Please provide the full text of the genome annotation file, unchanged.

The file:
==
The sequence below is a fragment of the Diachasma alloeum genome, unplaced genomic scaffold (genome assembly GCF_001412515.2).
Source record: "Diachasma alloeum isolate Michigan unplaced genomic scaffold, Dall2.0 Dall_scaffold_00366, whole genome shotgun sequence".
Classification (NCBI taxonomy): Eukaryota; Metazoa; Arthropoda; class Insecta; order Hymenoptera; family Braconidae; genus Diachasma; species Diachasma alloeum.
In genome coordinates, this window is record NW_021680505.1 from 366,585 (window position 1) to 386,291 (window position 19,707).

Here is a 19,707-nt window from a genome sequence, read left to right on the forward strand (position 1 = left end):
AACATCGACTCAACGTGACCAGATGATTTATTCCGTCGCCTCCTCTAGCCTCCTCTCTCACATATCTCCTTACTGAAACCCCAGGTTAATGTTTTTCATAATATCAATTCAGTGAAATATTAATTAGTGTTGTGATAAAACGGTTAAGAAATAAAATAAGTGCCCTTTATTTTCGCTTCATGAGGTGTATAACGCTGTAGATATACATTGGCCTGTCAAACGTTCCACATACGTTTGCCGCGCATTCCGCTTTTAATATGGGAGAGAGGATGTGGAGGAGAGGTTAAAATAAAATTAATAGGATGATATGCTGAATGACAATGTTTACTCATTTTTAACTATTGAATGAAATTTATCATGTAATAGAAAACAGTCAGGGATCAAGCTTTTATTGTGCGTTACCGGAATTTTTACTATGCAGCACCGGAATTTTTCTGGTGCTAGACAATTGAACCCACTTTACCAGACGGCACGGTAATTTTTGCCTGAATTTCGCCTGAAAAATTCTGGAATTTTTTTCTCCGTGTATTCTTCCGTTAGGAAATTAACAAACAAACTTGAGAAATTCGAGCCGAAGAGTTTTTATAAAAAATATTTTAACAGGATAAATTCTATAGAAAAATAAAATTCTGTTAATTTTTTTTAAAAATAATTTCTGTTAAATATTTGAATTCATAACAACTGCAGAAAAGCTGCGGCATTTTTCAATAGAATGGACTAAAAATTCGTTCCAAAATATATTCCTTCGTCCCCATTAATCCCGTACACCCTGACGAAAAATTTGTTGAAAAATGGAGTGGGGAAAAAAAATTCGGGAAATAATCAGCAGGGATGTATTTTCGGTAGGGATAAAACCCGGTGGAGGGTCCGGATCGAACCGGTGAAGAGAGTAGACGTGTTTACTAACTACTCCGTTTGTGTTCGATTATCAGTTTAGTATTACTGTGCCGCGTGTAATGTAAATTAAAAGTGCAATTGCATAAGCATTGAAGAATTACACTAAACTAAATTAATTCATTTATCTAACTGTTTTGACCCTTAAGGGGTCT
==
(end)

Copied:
The sequence below is a fragment of the Diachasma alloeum genome, unplaced genomic scaffold (genome assembly GCF_001412515.2).
Source record: "Diachasma alloeum isolate Michigan unplaced genomic scaffold, Dall2.0 Dall_scaffold_00366, whole genome shotgun sequence".
Classification (NCBI taxonomy): Eukaryota; Metazoa; Arthropoda; class Insecta; order Hymenoptera; family Braconidae; genus Diachasma; species Diachasma alloeum.
In genome coordinates, this window is record NW_021680505.1 from 366,585 (window position 1) to 386,291 (window position 19,707).

Here is a 19,707-nt window from a genome sequence, read left to right on the forward strand (position 1 = left end):
AACATCGACTCAACGTGACCAGATGATTTATTCCGTCGCCTCCTCTAGCCTCCTCTCTCACATATCTCCTTACTGAAACCCCAGGTTAATGTTTTTCATAATATCAATTCAGTGAAATATTAATTAGTGTTGTGATAAAACGGTTAAGAAATAAAATAAGTGCCCTTTATTTTCGCTTCATGAGGTGTATAACGCTGTAGATATACATTGGCCTGTCAAACGTTCCACATACGTTTGCCGCGCATTCCGCTTTTAATATGGGAGAGAGGATGTGGAGGAGAGGTTAAAATAAAATTAATAGGATGATATGCTGAATGACAATGTTTACTCATTTTTAACTATTGAATGAAATTTATCATGTAATAGAAAACAGTCAGGGATCAAGCTTTTATTGTGCGTTACCGGAATTTTTACTATGCAGCACCGGAATTTTTCTGGTGCTAGACAATTGAACCCACTTTACCAGACGGCACGGTAATTTTTGCCTGAATTTCGCCTGAAAAATTCTGGAATTTTTTTCTCCGTGTATTCTTCCGTTAGGAAATTAACAAACAAACTTGAGAAATTCGAGCCGAAGAGTTTTTATAAAAAATATTTTAACAGGATAAATTCTATAGAAAAATAAAATTCTGTTAATTTTTTTTAAAAATAATTTCTGTTAAATATTTGAATTCATAACAACTGCAGAAAAGCTGCGGCATTTTTCAATAGAATGGACTAAAAATTCGTTCCAAAATATATTCCTTCGTCCCCATTAATCCCGTACACCCTGACGAAAAATTTGTTGAAAAATGGAGTGGGGAAAAAAAATTCGGGAAATAATCAGCAGGGATGTATTTTCGGTAGGGATAAAACCCGGTGGAGGGTCCGGATCGAACCGGTGAAGAGAGTAGACGTGTTTACTAACTACTCCGTTTGTGTTCGATTATCAGTTTAGTATTACTGTGCCGCGTGTAATGTAAATTAAAAGTGCAATTGCATAAGCATTGAAGAATTACACTAAACTAAATTAATTCATTTATCTAACTGTTTTGACCCTTAAGGGGTCT